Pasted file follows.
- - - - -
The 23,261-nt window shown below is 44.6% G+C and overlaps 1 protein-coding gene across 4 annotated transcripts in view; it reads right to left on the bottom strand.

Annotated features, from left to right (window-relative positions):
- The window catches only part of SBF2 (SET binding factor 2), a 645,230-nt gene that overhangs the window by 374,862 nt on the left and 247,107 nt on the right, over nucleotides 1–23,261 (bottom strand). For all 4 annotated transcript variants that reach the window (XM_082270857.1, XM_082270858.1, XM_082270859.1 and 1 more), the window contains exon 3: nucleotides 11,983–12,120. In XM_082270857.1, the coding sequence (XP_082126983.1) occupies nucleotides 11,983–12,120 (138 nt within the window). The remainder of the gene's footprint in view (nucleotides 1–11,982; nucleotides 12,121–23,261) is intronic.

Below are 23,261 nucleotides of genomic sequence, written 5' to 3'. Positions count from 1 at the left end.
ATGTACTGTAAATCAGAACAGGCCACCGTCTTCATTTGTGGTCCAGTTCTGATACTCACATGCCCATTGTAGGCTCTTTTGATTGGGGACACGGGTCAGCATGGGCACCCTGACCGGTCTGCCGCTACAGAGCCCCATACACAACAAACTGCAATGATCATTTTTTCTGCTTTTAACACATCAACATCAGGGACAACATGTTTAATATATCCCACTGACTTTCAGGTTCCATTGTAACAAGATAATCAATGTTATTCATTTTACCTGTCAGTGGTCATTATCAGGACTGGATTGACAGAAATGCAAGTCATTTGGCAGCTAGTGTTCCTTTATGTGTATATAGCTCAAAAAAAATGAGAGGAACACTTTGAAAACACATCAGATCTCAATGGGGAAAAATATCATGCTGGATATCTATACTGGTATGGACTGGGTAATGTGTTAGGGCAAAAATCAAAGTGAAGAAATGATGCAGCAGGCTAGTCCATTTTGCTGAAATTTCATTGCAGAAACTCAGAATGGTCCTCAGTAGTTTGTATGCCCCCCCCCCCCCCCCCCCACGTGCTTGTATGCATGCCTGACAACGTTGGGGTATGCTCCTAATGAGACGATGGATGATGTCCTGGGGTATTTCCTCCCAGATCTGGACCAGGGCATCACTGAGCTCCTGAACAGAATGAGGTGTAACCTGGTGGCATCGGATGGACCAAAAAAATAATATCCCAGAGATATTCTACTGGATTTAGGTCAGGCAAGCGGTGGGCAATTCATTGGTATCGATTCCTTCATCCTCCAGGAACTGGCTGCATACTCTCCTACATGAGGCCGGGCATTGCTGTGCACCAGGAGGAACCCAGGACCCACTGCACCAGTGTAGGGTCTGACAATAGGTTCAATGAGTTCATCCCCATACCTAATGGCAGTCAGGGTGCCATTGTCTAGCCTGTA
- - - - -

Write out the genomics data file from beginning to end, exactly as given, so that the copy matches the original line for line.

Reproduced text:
The 23,261-nt window shown below is 44.6% G+C and overlaps 1 protein-coding gene across 4 annotated transcripts in view; it reads right to left on the bottom strand.

Annotated features, from left to right (window-relative positions):
- The window catches only part of SBF2 (SET binding factor 2), a 645,230-nt gene that overhangs the window by 374,862 nt on the left and 247,107 nt on the right, over nucleotides 1–23,261 (bottom strand). For all 4 annotated transcript variants that reach the window (XM_082270857.1, XM_082270858.1, XM_082270859.1 and 1 more), the window contains exon 3: nucleotides 11,983–12,120. In XM_082270857.1, the coding sequence (XP_082126983.1) occupies nucleotides 11,983–12,120 (138 nt within the window). The remainder of the gene's footprint in view (nucleotides 1–11,982; nucleotides 12,121–23,261) is intronic.

Below are 23,261 nucleotides of genomic sequence, written 5' to 3'. Positions count from 1 at the left end.
ATGTACTGTAAATCAGAACAGGCCACCGTCTTCATTTGTGGTCCAGTTCTGATACTCACATGCCCATTGTAGGCTCTTTTGATTGGGGACACGGGTCAGCATGGGCACCCTGACCGGTCTGCCGCTACAGAGCCCCATACACAACAAACTGCAATGATCATTTTTTCTGCTTTTAACACATCAACATCAGGGACAACATGTTTAATATATCCCACTGACTTTCAGGTTCCATTGTAACAAGATAATCAATGTTATTCATTTTACCTGTCAGTGGTCATTATCAGGACTGGATTGACAGAAATGCAAGTCATTTGGCAGCTAGTGTTCCTTTATGTGTATATAGCTCAAAAAAAATGAGAGGAACACTTTGAAAACACATCAGATCTCAATGGGGAAAAATATCATGCTGGATATCTATACTGGTATGGACTGGGTAATGTGTTAGGGCAAAAATCAAAGTGAAGAAATGATGCAGCAGGCTAGTCCATTTTGCTGAAATTTCATTGCAGAAACTCAGAATGGTCCTCAGTAGTTTGTATGCCCCCCCCCCCCCCCCCCCACGTGCTTGTATGCATGCCTGACAACGTTGGGGTATGCTCCTAATGAGACGATGGATGATGTCCTGGGGTATTTCCTCCCAGATCTGGACCAGGGCATCACTGAGCTCCTGAACAGAATGAGGTGTAACCTGGTGGCATCGGATGGACCAAAAAAATAATATCCCAGAGATATTCTACTGGATTTAGGTCAGGCAAGCGGTGGGCAATTCATTGGTATCGATTCCTTCATCCTCCAGGAACTGGCTGCATACTCTCCTACATGAGGCCGGGCATTGCTGTGCACCAGGAGGAACCCAGGACCCACTGCACCAGTGTAGGGTCTGACAATAGGTTCAATGAGTTCATCCCCATACCTAATGGCAGTCAGGGTGCCATTGTCTAGCCTGTA